If you’re longing to read a book peopled by laconic, depressed assholes that make living life seem like the most excruciatingly pointless endeavor, this is the one for you. Every character is actually same character, with only varying degrees of the same personality traits. Plus the narrator/author’s reading voice sounds like he barely cares about the words he’s speaking. Like he’s bored out of his mind reading his own book.

1 person found this helpful

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    2 out of 5 stars
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Painful

"I say...whatever...he says...OK...and then" was the primary conversation for almost all the interactions between the two main characters....
Flat monotone by Bryan Washington did nothing to enhance or develop his character, and you end up knowing more about the child he takes care of than Benson. Mike is more interesting but is also so bottled up that it is very difficult to find any emotional connection with either of them. Wanted to like this - loved Less by Andrew Greer to which this has been compared, but this left me wanting.

1 person found this helpful

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    3 out of 5 stars
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Some poignant moments

Bryan Washington is a gifted writer but his narration lacks emotion. This book contained too much dialogue and not enough movement too keep me completely engaged.

1 person found this helpful

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    3 out of 5 stars
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one narrator great, the other not so great

narrator for the first and last sections isn't great, every sentence ends with the tone shifting downward and it's pretty grating. middle narrator is much much better. the first part of the novel is a little too aimless, the second part is much stronger, and the third part doesn't resolve anything. I think that's the point, that the story is just a series of things that happen. but I read stories to get away from life, not mimic it.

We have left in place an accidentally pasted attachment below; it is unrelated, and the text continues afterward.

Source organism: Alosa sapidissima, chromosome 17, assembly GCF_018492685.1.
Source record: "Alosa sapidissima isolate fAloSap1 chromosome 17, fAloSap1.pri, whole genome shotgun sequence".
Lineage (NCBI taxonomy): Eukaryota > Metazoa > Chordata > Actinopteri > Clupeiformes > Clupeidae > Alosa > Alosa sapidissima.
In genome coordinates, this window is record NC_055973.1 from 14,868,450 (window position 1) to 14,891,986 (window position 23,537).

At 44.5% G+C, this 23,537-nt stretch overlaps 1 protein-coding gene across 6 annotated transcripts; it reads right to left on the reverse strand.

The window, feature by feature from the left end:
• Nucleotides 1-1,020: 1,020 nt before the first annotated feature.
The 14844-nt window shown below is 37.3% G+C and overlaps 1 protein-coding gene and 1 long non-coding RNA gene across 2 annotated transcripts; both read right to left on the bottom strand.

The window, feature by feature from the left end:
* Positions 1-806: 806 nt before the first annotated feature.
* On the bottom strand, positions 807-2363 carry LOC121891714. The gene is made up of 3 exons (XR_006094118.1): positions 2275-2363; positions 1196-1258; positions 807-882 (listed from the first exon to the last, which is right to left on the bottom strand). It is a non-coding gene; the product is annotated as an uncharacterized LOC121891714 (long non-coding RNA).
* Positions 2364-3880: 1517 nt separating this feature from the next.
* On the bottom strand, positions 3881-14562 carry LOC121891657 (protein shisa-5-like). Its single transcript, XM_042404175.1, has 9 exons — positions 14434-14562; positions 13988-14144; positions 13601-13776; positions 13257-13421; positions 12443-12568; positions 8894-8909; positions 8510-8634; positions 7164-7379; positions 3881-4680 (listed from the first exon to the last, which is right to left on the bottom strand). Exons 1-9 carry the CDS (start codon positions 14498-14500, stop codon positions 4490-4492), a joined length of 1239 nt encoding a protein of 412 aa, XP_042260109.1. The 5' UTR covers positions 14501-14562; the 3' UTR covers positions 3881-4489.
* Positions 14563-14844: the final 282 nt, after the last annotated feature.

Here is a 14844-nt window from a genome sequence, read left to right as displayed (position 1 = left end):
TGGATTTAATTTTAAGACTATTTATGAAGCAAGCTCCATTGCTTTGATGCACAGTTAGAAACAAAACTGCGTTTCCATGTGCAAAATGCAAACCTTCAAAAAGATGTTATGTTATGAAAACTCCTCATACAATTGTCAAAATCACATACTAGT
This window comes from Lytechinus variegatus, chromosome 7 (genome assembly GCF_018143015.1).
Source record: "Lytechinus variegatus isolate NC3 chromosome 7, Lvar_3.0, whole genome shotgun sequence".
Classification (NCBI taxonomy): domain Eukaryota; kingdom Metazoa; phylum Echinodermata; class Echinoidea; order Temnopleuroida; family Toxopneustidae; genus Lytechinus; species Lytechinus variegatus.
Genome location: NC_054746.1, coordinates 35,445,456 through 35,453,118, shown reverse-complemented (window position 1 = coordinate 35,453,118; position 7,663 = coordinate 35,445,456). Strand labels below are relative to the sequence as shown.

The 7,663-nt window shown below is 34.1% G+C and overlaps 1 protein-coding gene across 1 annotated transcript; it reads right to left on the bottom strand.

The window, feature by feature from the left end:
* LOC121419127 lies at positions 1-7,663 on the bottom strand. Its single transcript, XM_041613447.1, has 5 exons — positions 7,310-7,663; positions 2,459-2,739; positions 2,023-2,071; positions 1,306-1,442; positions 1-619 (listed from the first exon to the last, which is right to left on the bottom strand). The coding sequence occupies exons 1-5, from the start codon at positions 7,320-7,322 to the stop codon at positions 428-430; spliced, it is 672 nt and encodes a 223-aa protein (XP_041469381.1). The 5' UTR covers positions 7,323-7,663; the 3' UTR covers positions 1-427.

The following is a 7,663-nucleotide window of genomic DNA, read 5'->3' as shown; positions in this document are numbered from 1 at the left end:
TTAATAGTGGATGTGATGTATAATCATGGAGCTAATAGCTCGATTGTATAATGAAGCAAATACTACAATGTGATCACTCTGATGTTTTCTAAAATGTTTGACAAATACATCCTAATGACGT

1 person found this helpful

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Great Read

Fresh story line showing a rarely shown dynamic between families, couple, children and parents set in Houston and Japan!

1 person found this helpful

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    3 out of 5 stars
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    3 out of 5 stars

Underwhelming with a little charm

Simple, uncomplicated story that meanders through the character’s world during a small window of their lives. Charming and sweet, frustratingly in their own way of a less complicated life, thought provoking, quiet. I was unclear why the author chose so frequently to repeatedly state “I said…” or “He said…” etc with the conversational parts of the story. It was overdone, unnecessary and distracting.

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Unbearible

Book was chosen for a monthly book club read. I attempted reading the actual book, but was not drawn in to the story (if there is a story) so then I saw the audible version, read by the writer. Still can not access this story. We read stories to disappear into other worlds and see ourselves from a new perspective. But when a writer tells a story that is so uninteresting it becomes unbearable. Some things are just not meant to be told.

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    2 out of 5 stars
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Disappointing

Memorial was on a list of must reads for 2020 so I thought I’d give it a listen. If I didn’t spend money on this audible, I would have stopped listening after the first chapter. Non likable character after non likable character. Mike and Benson were both jerks, and both their families had disconnected characters.